A number of studies reviewed were able to successfully identify women at high risk of obstetric complications. However, despite good sensitivity, risk scoring systems  have poor positive predictive value in anticipating adverse birth outcomes, particularly when used well before term or in populations significantly different from the population in which the system was developed . This limitation of risk scoring systems limits the impact of their use. No studies were found that effectively incorporated risk screening with appropriate interventions to demonstrate a possible impact on stillbirth or perinatal mortality rates compared to a control group. The evidence for risk screening at the community level yielded a Grade C assessment.
Fetal movement counting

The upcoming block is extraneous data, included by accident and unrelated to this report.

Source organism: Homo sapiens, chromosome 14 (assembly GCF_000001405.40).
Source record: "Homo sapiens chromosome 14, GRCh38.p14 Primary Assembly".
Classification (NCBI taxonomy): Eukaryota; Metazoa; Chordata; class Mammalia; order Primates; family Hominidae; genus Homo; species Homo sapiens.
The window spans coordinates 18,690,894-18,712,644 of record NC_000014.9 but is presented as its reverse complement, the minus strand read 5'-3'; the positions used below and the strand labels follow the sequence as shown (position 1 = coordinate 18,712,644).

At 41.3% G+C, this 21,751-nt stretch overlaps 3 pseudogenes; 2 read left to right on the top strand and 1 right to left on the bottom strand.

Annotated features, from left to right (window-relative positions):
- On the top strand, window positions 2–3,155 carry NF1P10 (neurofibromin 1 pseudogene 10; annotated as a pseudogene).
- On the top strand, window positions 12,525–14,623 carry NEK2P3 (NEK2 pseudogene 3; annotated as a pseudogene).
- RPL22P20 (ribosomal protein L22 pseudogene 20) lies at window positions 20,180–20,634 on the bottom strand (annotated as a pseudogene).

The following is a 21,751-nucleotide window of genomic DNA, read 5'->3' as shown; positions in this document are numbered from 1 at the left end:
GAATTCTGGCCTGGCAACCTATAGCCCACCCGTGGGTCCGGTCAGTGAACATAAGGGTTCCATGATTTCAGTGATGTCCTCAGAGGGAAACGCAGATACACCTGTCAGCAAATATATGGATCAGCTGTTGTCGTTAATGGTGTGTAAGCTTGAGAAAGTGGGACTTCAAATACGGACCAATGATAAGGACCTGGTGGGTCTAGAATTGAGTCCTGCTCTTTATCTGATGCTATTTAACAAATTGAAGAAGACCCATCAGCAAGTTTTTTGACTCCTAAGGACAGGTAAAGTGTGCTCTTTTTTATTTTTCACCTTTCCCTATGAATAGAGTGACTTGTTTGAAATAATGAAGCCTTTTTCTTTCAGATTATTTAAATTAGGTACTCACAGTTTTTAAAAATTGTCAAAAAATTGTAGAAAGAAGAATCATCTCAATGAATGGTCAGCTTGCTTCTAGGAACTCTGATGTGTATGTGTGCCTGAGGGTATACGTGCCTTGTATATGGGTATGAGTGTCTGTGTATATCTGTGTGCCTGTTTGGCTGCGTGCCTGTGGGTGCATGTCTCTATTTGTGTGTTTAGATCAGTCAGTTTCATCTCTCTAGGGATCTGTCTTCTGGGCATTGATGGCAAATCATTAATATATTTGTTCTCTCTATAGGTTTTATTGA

Monitoring fetal movements using counting strategies is an indirect measure of central nervous system integrity and fetal responsiveness. Commonly employed in clinical practice, fetal movement counting is a simple and inexpensive means of monitoring fetal well-being . The rationale for fetal movement counting is that decreased fetal movements signal decreased oxygenation, which often precedes fetal demise . Kick charts or other recording strategies involve a pregnant woman in the second half of pregnancy monitoring fetal movements, documenting the frequency of movements she feels, and reporting these counts to her physician. Changes in these counts, particularly decreases, indicate possible fetal compromise, and thus alert care providers to the need for further diagnostic tests such as non-stress testing or the biophysical profile. Cessation of movement can indicate impending fetal death, while gradual diminishment of activity can indicate chronic fetal compromise . Fetal movement monitoring may be used routinely, or only in high-risk pregnancies. There are many different counting methods, and fetal movement monitoring has a wide following among clinicians, who perceive the practice to serve as an early warning system for fetal compromise. A criticism of the practice is that it may cause undue worry for the pregnant woman .